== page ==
After extensive discussion Tuesday, a Luzerne County Council majority agreed to guarantee a new infrastructure loan currently estimated at $51 million because all proceeds will be used to address county-owned roads and bridges.
Replacement of the Nanticoke/West Nanticoke Bridge over the Susquehanna River, currently estimated at $45 million, is stated as a project to be funded, although county officials will have flexibility if they deem other projects a higher priority, officials said.
In other business, a council majority chose to retain real estate agent Lori Spencer and Classic Properties to market and seek buyers for a county-owned residence in West Pittston and possibly other properties no longer needed by the county.
Councilman Kevin Lescavage, Spencer’s boyfriend, abstained from the discussion and vote.
The loan is possible because new state legislation customized solely for the county redirects $3 million annually for 25 years from the casino-gambling Local Share Account (LSA) to create an infrastructure fund.
The way it is set up, the county Redevelopment Authority must borrow to create the fund and then repay the debt using the annual $3 million LSA earmark.
However, the county is involved because financial institutions want assurance the county would repay the debt if the Mohegan Sun Pocono casino in Plains Township unexpectedly closes down the road.
The legislation leaves it up to the county redevelopment authority to recommend projects that should be funded, with final award approval by the Commonwealth Finance Authority — a state entity that already approves other LSA awards that are not part of this special program.
To address county council concerns about the guarantee, a memorandum of understanding between the county and redevelopment authority approved Tuesday allows council to decide which projects the authority submits to the Commonwealth Finance Authority.
Seven council members approved this memorandum: Matthew Mitchell, Chris Perry, Carl Bienias III, John Lombardo, LeeAnn McDermott, Tim McGinley and Kendra Radle.
Councilman Brian Thornton abstained, saying he is prohibited from voting on such transactions due to his employment as a financial advisor.
Three council members voted against the memorandum after expressing various concerns about the structure and evolution of the agreement: Lescavage, Stephen J. Urban and Gregory Wolovich Jr.
Urban was the lone no vote on a second decision to formally request the LSA funding, with Thornton still abstaining and Lombardo not participating due to a break in his remote attendance connection.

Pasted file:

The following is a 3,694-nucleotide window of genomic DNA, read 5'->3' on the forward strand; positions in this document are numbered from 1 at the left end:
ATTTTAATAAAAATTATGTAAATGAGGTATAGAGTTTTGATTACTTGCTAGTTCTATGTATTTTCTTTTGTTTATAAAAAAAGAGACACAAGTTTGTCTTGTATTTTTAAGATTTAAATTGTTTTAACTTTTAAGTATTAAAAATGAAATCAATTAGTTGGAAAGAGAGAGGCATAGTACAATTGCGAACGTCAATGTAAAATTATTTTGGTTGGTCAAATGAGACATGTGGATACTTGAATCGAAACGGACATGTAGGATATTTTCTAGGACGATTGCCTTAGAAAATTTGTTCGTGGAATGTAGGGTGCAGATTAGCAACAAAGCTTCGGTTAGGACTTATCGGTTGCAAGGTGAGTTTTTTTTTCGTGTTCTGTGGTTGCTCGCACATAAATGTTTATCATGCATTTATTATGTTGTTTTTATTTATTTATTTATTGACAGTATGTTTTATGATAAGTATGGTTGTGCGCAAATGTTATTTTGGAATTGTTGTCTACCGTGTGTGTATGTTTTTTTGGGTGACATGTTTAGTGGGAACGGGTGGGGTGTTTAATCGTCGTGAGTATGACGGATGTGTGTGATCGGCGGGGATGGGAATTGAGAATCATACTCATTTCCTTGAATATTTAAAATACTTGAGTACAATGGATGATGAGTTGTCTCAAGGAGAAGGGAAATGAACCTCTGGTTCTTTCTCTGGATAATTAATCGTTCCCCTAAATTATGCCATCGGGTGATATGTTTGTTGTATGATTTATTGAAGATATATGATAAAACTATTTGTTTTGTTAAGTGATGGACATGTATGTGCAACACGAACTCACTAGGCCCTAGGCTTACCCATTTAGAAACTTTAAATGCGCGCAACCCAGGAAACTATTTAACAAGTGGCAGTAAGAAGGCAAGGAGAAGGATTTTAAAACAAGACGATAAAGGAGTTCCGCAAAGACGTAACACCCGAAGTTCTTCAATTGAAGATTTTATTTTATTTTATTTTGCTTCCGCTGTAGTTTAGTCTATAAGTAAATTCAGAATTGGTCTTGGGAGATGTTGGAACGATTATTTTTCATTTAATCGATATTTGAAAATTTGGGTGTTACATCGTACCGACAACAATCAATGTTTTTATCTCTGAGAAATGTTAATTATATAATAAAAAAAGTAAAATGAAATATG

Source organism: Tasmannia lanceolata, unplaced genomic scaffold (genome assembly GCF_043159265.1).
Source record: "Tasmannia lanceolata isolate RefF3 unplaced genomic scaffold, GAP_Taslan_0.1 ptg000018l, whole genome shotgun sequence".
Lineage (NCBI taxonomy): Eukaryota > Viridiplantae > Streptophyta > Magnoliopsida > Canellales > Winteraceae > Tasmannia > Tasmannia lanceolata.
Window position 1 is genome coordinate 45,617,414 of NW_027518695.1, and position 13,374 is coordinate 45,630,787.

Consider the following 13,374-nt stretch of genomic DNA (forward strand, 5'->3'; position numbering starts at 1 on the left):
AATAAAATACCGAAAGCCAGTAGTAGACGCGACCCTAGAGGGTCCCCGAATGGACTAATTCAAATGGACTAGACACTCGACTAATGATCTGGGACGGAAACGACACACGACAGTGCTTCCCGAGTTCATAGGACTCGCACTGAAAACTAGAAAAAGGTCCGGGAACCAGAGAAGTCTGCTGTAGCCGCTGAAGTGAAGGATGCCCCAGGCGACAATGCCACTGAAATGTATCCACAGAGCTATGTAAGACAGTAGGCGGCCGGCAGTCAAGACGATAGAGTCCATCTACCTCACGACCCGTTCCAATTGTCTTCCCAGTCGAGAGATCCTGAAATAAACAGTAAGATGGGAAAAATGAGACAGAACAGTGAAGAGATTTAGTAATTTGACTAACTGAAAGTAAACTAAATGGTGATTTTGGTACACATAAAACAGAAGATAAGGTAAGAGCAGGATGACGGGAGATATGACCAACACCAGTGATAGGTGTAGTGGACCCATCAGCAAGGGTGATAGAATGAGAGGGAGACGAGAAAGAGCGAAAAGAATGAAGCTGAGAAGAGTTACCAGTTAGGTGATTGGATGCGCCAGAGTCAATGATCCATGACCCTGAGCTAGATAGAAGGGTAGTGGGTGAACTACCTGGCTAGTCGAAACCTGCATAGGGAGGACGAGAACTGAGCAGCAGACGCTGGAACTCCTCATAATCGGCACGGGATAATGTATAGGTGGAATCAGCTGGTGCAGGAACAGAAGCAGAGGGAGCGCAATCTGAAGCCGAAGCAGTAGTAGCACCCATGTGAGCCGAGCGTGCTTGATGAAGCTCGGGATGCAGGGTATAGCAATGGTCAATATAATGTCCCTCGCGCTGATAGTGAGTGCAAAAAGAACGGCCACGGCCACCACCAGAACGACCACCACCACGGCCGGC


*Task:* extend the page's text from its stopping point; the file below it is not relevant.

County Interim Operational Division Head Lawrence Plesh told council approximately 6,000 vehicles cross the Nanticoke/West Nanticoke Bridge daily.
The span was downgraded to a 15-ton weight limit in 2020 due to issues found in an inspection. The county has no funds set aside to cover this expense, and officials have said it would take at least a decade, possibly much longer, for the bridge to receive federal and state funding allocations based on the large number of infrastructure requests. The next inspection may result in lower weight limits and/or a future closure, the county administration said.
During unsuccessful attempts to table a decision on the guarantee, McGinley said council could not continue holding off on voting whether or not to provide a guarantee. The amount available for projects already has decreased from approximately $55 million to $51 million in recent months due to rising interest rates, he noted.
State Sen. John Yudichak, I-Swoyersville, attended the meeting to urge support, saying the program stemmed from complaints that county government was shut out of past LSA awards.
In response to an inquiry from Thornton, Yudichak said the Nanticoke/West Nanticoke Bridge must be repaired for safety reasons independent of Yudichak’s push to attract Houston, Texas-based Nacero Inc. to build a $6 billion manufacturing facility in that area.
“Without that bridge, lives are in jeopardy,” Yudichak said.
Although he was unable to vote, Thornton said he believes replacement of the Nanticoke/West Nanticoke Bridge is an “absolute necessity” and believes using gambling revenue instead of tax dollars to pay for it is a “great idea.”
With Lombardo still unable to connect remotely and Lescavage abstaining, six council members nominated Spencer/Classic Properties as broker, to be paid a 4% commission: Thornton, Urban, Wolovich, Bienias, McDermott and Mitchell.
Three council members unsuccessfully advocated for the selection of Christine Kutz, a broker and vice president of Kutz Real Estate Services, which would charge a 4% commission if a broker is involved for the buyer and 3% if there is no broker on behalf of the buyer. The three: Radle, Perry and McGinley.
McGinley said he believes both agencies would perform well but had a concern about a “negative perception” due to Lescavage’s relationship with Spencer.
Thornton said he was more impressed with the submission from Spencer/Classic Properties and does not believe it is in the county’s best interest to reject viable proposals from companies with employees related to council members.
Council opted for a broker to sell a residential property it owns at 1200 Susquehanna Ave. in West Pittston to ensure it is widely marketed and advertised to obtain the highest price.
The county acquired the house earlier this year as part of its settlement of 2018 litigation filed by Richard and Kimberly Hazzouri, arguing they were wrongly prevented from participating in a flood buyout program.